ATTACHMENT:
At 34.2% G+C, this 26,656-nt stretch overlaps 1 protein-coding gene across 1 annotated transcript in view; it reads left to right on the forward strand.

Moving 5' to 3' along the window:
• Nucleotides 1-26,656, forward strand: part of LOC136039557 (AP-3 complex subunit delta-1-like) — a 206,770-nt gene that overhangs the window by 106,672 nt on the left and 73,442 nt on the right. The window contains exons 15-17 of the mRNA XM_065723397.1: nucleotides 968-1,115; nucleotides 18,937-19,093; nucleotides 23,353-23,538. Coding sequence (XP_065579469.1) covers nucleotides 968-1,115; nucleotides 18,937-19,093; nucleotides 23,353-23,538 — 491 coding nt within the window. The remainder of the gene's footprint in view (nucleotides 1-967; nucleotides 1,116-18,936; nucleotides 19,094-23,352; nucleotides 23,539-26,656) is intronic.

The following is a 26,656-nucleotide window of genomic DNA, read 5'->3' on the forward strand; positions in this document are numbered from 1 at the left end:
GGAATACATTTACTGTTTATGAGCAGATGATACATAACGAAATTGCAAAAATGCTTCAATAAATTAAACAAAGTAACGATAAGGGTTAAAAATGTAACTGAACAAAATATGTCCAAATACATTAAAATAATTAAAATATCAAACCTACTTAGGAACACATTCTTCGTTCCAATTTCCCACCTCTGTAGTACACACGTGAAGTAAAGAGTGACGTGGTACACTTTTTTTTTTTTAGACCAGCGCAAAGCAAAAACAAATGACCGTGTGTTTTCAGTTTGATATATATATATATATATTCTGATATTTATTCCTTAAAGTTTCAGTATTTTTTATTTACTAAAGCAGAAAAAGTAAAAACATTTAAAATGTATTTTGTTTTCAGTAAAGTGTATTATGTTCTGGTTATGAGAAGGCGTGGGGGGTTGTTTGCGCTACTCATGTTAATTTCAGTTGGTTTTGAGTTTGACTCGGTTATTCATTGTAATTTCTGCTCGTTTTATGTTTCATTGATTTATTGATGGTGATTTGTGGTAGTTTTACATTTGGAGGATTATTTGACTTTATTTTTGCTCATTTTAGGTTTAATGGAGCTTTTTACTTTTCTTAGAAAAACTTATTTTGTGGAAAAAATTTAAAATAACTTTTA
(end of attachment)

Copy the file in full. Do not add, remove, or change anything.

At 34.2% G+C, this 26,656-nt stretch overlaps 1 protein-coding gene across 1 annotated transcript in view; it reads left to right on the forward strand.

Moving 5' to 3' along the window:
• Nucleotides 1-26,656, forward strand: part of LOC136039557 (AP-3 complex subunit delta-1-like) — a 206,770-nt gene that overhangs the window by 106,672 nt on the left and 73,442 nt on the right. The window contains exons 15-17 of the mRNA XM_065723397.1: nucleotides 968-1,115; nucleotides 18,937-19,093; nucleotides 23,353-23,538. Coding sequence (XP_065579469.1) covers nucleotides 968-1,115; nucleotides 18,937-19,093; nucleotides 23,353-23,538 — 491 coding nt within the window. The remainder of the gene's footprint in view (nucleotides 1-967; nucleotides 1,116-18,936; nucleotides 19,094-23,352; nucleotides 23,539-26,656) is intronic.

The following is a 26,656-nucleotide window of genomic DNA, read 5'->3' on the forward strand; positions in this document are numbered from 1 at the left end:
GGAATACATTTACTGTTTATGAGCAGATGATACATAACGAAATTGCAAAAATGCTTCAATAAATTAAACAAAGTAACGATAAGGGTTAAAAATGTAACTGAACAAAATATGTCCAAATACATTAAAATAATTAAAATATCAAACCTACTTAGGAACACATTCTTCGTTCCAATTTCCCACCTCTGTAGTACACACGTGAAGTAAAGAGTGACGTGGTACACTTTTTTTTTTTTAGACCAGCGCAAAGCAAAAACAAATGACCGTGTGTTTTCAGTTTGATATATATATATATATATTCTGATATTTATTCCTTAAAGTTTCAGTATTTTTTATTTACTAAAGCAGAAAAAGTAAAAACATTTAAAATGTATTTTGTTTTCAGTAAAGTGTATTATGTTCTGGTTATGAGAAGGCGTGGGGGGTTGTTTGCGCTACTCATGTTAATTTCAGTTGGTTTTGAGTTTGACTCGGTTATTCATTGTAATTTCTGCTCGTTTTATGTTTCATTGATTTATTGATGGTGATTTGTGGTAGTTTTACATTTGGAGGATTATTTGACTTTATTTTTGCTCATTTTAGGTTTAATGGAGCTTTTTACTTTTCTTAGAAAAACTTATTTTGTGGAAAAAATTTAAAATAACTTTTA